Central Texans still need to decide who their candidates will be in several races

(RODOLFO GONZALEZ / AMERICAN-STATESMAN)
(RODOLFO GONZALEZ / AMERICAN-STATESMAN)

Have you noticed those “Vote Here” signs hanging outside a public library, grocery stores or public schools? No, they aren’t simply leftovers from the Uber/Lyft ordinance election that took place earlier this month. They’re evidence that the job of an involved voter is never done.

Those signs are there to remind us that Tuesday’s Runoff Election Day will determine several Republican and Democrat nominees for state and county offices. Those signs are there to remind you that your voice needs to be heard.

Yes, most of Austin is either chattering about the failed Proposition 1 Transportation Network Company ordinance — like most of the tech world, for that matter — or talking of the upcoming presidential election. It’s easy to understand how Tuesday’s runoff election may have slipped some minds.

Never the less, it is important for voters to show up to the polls. After all, there’s still plenty of business to take care of locally – and it’s this business that most directly affects the lives of Texans. Because a larger than usual number of incumbent officeholders locally have chosen not to run for re-election, the there will be plenty of new faces.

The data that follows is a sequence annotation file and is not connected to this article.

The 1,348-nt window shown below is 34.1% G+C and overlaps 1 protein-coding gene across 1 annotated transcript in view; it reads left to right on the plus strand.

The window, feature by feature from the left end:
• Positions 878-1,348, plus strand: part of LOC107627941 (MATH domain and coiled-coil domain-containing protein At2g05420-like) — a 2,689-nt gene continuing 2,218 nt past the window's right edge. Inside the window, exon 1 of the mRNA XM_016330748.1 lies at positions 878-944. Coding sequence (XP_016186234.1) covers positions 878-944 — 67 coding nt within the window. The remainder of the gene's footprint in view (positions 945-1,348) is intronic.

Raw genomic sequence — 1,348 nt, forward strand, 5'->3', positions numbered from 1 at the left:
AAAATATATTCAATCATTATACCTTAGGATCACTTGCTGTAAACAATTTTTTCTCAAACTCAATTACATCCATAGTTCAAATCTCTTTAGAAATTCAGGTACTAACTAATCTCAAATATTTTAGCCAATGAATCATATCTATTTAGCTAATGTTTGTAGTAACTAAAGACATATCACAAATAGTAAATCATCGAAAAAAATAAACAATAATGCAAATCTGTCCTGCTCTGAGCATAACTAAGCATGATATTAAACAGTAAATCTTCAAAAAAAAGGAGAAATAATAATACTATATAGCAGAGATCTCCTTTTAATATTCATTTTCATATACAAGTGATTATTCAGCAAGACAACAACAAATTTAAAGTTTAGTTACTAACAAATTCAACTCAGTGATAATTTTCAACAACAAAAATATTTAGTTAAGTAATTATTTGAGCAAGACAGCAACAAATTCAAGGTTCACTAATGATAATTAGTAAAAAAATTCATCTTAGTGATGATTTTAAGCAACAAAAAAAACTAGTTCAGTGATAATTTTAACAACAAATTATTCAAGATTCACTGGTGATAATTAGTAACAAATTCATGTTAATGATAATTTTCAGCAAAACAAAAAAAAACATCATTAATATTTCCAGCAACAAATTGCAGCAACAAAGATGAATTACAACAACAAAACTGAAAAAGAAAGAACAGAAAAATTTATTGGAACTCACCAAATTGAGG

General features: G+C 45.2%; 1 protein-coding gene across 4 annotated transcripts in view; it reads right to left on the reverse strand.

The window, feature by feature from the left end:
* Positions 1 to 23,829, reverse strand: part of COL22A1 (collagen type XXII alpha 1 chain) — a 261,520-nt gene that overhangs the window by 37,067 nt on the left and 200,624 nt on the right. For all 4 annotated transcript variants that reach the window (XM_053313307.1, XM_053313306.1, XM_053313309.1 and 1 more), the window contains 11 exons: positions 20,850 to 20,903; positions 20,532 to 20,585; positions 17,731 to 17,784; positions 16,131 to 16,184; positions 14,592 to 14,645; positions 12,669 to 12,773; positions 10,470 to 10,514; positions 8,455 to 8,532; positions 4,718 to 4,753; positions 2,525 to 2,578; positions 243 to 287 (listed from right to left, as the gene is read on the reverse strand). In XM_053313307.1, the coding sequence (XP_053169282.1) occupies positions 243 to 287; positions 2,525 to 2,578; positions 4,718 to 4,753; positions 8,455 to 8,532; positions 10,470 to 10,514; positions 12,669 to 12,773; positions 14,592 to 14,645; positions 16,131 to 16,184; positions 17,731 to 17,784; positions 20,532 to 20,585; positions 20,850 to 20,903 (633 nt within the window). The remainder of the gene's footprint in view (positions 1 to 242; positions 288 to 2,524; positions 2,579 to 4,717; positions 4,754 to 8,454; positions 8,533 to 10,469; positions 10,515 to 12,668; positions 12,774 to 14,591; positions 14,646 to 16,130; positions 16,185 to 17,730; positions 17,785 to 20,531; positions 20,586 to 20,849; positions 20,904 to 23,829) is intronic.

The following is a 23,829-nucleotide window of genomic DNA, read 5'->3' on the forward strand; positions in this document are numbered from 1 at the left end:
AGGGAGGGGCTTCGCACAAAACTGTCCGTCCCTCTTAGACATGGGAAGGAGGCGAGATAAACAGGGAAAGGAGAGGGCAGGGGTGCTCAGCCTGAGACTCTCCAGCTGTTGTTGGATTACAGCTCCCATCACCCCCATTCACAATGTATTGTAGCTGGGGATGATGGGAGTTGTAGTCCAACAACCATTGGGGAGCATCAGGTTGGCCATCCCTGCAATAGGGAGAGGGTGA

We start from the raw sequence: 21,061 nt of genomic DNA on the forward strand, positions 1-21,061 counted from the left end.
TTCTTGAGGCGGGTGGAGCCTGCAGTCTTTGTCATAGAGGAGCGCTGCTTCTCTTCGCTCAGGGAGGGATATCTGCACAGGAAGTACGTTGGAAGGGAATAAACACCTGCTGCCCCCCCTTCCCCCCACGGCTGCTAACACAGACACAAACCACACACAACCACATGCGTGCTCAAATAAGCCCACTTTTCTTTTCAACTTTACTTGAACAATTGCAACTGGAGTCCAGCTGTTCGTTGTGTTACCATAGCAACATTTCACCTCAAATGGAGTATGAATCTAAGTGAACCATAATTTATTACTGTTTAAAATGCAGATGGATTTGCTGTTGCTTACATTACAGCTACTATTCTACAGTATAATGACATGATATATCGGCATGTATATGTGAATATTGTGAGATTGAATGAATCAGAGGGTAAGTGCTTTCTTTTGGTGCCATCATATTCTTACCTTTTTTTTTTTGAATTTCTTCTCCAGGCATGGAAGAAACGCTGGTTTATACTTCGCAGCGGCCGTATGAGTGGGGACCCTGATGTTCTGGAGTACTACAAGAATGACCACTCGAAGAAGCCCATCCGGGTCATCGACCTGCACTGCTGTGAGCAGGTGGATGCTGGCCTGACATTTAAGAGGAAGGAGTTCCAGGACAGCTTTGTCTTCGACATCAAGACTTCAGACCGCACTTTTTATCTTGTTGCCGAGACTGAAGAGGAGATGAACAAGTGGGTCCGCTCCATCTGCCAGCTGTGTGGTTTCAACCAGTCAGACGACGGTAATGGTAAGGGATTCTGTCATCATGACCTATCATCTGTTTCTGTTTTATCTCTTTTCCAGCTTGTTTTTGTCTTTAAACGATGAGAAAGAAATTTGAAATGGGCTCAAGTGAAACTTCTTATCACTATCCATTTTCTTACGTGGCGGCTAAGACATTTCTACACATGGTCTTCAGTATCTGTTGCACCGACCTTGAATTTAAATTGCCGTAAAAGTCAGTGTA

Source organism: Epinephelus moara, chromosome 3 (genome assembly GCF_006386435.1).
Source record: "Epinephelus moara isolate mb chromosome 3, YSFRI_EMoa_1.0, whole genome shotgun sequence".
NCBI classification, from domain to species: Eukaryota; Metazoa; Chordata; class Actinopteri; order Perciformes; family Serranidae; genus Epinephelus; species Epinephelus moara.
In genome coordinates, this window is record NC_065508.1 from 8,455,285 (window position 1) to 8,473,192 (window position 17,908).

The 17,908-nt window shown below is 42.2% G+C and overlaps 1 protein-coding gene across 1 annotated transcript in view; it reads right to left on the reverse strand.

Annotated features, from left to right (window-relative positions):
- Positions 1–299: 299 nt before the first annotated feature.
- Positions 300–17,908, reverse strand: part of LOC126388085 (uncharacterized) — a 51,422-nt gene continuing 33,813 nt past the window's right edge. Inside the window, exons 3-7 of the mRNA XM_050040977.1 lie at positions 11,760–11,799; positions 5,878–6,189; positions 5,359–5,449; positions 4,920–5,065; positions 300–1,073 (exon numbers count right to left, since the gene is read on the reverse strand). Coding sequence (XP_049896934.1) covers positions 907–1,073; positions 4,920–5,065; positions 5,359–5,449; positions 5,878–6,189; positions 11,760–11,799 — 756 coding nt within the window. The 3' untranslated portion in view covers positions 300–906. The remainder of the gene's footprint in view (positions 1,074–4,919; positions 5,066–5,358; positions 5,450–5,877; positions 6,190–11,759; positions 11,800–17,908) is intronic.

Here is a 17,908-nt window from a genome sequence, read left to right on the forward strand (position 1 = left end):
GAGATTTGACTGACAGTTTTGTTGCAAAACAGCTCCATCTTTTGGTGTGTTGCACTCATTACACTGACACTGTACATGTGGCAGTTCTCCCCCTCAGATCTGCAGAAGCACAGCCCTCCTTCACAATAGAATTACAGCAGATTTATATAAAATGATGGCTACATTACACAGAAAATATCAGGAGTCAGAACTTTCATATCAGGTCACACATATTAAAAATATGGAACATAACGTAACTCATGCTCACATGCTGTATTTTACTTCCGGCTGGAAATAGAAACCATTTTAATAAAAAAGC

The good news is the ballot is short since only a few items from the March primaries went unresolved, including a very tight primary race for Texas Rail Road Commissioner for both parties, the Democratic race for Travis County Commissioner Precinct 1 and the Republican race for Williamson County Commissioner Precinct 1.

Today, the surviving candidates in each of those races face off in their party’s runoff. And there is plenty to consider.

In the Railroad Commissioner race, for instance, Texans have the opportunity to elect a moderate candidate. Back in March, seven Republicans and three Democrats ran for an open seat on the three-member Commission. Now, it’s down to the final four: Two in each race. While the Editorial Board has endorsed Gary Gates, one of the two Republicans left standing. The board chose not to endorse either of the Democrats left in the race.

Why, you ask, does the Railroad Commission even matter? Simple. The incorrectly named agency regulates the oil and gas industry, and as such the decisions made here determine the state’s energy and environmental future. That’s a huge responsibility. And yet, the agency is not one with controversies including growing criticism for its close ties to the oil and gas industry.

A progressive candidate, some experts say, would be a welcome change.

Even closer to home are the Travis County Commissioner Pct. 1 and Williamson County Pct. 1 races. The candidates in each position will help shape how their respective county handles transportation, health care, criminal justice and other challenges wrought by explosive population growth in those areas. Experience will go far in these seats.